Porsche seeks public aid for the development of synthetic fuels

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Porsche, which is one of the most active manufacturers in research and even in the distribution of synthetic fuels, acknowledges that today this type of energy does not have much chance of seeing the light of day, especially without government aid.

Article updated on February 15, 2023: Porsche France contacted us to clarify comments from Barbara Frenkel, Purchasing Director at Porsche. The automaker wants synthetic fuel to be offered at the same price as gasoline and diesel. To do this, Porsche wants to establish a discount at the pump for this type of fuel.

Porsche’s goal with efuel is not to continue selling thermal cars after the European ban in 2035, but simply to be able to keep current cars on the road for as long as possible, with reduced pollution.

In addition, Porsche continues to communicate around synthetic fuel, as evidenced by the official announcement of February 14, 2023. We then see Barbara Frenkel in Chile, for the launch of the local production site.

Original article, February 11, 2023: In 2035, manufacturers will be prohibited from selling new thermal cars in Europe. The text was adopted by the European Parliament and the European Commission. Therefore, the path is real today for the electric car.and virtually all manufacturers have already started their energy transition.

However, some are wondering about the alternatives, like Toyota, for example. Even if the future seems promised only to the electric car, several solutions point the tip of the nose, but they are not yet mature enough to register in the short term as an alternative option to electricity.

Hydrogen, for example, is of interest to many players in the automotive world, but, for the moment, the development of this technology remains very superficial, in particular due to the much higher development costs than those of a car. electric, not to mention all the inconveniences that this entails.

What is synthetic fuel?

Among the other alternatives, there is also synthetic fuel (or also called ” e-fuel ”), synthetic fuels produced from water through a series of chemical processes. These are artificially produced fuels through the use of ” Power to X from a common base: water.

Through a chemical process of electrolysis triggered by the use of electricity generated from renewable sources (otherwise there would be no environmental benefits), the water is split into oxygen and green hydrogen. E-fuels are produced without oil or biomass, but from CO2 and low carbon electricity.

The advantage of these e-fuels is that they can be used for a conventional thermal car. On the other hand, e-fuel does not in any way reduce exhaust pollutant emissions, such as nitrogen oxides (NOx) or fine particles. The interest, It is therefore a matter of reducing polluting emissions during the manufacturing process.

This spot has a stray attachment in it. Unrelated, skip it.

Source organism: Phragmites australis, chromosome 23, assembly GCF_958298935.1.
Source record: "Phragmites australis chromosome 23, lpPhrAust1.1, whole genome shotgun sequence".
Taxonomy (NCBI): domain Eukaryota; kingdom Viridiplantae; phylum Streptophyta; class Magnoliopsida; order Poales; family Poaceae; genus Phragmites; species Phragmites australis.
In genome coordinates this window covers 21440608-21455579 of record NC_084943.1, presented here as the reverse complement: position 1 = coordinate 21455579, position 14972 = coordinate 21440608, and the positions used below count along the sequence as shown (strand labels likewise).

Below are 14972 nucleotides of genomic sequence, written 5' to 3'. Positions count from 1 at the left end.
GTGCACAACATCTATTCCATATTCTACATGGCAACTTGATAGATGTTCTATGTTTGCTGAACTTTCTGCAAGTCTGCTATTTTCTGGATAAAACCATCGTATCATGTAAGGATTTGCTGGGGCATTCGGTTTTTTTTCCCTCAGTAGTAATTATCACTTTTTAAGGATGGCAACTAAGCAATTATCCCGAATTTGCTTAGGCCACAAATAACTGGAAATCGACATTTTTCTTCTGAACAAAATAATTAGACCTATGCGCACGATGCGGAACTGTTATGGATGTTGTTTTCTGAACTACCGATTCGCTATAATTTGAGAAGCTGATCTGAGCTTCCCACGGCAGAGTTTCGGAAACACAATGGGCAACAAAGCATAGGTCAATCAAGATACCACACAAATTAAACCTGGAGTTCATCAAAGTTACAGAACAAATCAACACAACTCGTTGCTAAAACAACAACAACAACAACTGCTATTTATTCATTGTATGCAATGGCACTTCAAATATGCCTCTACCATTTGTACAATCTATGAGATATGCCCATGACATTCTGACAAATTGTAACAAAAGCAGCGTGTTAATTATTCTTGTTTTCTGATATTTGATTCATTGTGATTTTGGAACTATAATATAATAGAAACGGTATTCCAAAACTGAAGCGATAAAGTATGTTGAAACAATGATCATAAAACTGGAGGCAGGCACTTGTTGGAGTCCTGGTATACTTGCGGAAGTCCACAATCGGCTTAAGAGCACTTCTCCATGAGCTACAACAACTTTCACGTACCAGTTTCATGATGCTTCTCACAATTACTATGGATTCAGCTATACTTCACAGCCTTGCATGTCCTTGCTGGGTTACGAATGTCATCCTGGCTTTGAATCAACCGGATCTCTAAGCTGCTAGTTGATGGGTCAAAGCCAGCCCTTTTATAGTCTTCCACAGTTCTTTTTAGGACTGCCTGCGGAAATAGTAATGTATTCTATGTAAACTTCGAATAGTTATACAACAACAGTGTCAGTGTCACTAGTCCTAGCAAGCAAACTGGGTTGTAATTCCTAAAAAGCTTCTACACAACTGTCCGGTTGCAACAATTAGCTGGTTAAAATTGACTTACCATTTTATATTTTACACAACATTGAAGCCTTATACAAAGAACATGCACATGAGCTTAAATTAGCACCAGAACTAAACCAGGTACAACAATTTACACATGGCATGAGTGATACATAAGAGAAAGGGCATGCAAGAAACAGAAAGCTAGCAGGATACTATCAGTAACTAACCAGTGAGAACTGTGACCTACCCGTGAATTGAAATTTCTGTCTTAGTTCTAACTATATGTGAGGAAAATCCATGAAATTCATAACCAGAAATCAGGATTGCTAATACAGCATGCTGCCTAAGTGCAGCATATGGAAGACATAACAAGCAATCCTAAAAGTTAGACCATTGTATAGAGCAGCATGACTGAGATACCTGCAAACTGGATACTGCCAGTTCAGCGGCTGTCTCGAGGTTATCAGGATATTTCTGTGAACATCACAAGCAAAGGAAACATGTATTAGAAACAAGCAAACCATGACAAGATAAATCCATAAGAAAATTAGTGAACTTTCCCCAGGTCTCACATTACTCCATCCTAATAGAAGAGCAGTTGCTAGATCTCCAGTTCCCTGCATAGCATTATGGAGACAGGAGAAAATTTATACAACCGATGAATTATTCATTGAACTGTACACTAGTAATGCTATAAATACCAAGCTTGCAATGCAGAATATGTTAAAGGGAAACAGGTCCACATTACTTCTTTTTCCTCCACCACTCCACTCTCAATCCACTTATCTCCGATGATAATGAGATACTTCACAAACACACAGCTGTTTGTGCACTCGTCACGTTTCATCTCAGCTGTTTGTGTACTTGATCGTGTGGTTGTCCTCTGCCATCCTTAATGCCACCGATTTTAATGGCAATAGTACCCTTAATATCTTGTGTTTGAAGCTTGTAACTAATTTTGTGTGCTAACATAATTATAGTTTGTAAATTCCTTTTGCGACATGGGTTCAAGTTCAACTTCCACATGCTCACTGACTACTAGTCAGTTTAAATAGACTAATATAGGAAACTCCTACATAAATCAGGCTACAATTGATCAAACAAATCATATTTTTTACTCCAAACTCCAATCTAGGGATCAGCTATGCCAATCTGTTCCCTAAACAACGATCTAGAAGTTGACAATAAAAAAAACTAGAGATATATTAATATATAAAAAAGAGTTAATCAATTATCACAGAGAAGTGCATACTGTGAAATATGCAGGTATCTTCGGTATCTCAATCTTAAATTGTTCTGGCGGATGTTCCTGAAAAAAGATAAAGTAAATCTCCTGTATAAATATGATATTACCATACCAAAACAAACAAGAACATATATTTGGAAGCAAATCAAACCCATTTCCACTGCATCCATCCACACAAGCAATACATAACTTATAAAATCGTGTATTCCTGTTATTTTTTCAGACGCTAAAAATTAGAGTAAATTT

What future for synthetic fuel?

Porsche is one of the most active and has launched a pilot project with Siemens Energy to build a synthetic fuel production plant in Chile, which is expected to produce up to 550 million liters of fuel by 2026. Initially, this fuel will only be used to drive the Porsche 911 GT3 Cup in the Super Cup, one of the many single-make championships organized by the manufacturer.

But only at the beginning, and it shouldn’t go beyond that. In fact, as Barbara Frenkel, purchasing director of Porsche “the fuel we make is too expensive for us to use”while specifying that without state aid, these alternatives would have no future on a larger scale.

Currently, it is possible to buy synthetic fuel marketed by the company Zero Petroelum, sold… 56 euros per liter! To compare with gasoline, which is around 2 euros per liter.

The idea for Porsche would be to tax fossil fuels more severely and, at the same time, exempt synthetic fuels. Through this manipulation, these fuels could find themselves on the same footing. The project still needs to be strong enough to be included in the European review clause to integrate this solution after 2035.

In general, this energy should be limited to competitive use and not go beyond that. Porsche is also quite realistic on this issue, since the manufacturer thinks that it will only be a simple alternative to fully electric ones. And with the goal of selling 80% of electric cars by 2030, Porsche would not have much interest in continuing headlong down this path.

Are synthetic fuels more ecological than the electric car?

It’s official, in Europe the sale of new thermal cars will be banned in 2035. The electric car will already have taken the lead by then, but it is possible that other alternatives will have emerged by then. AND,…
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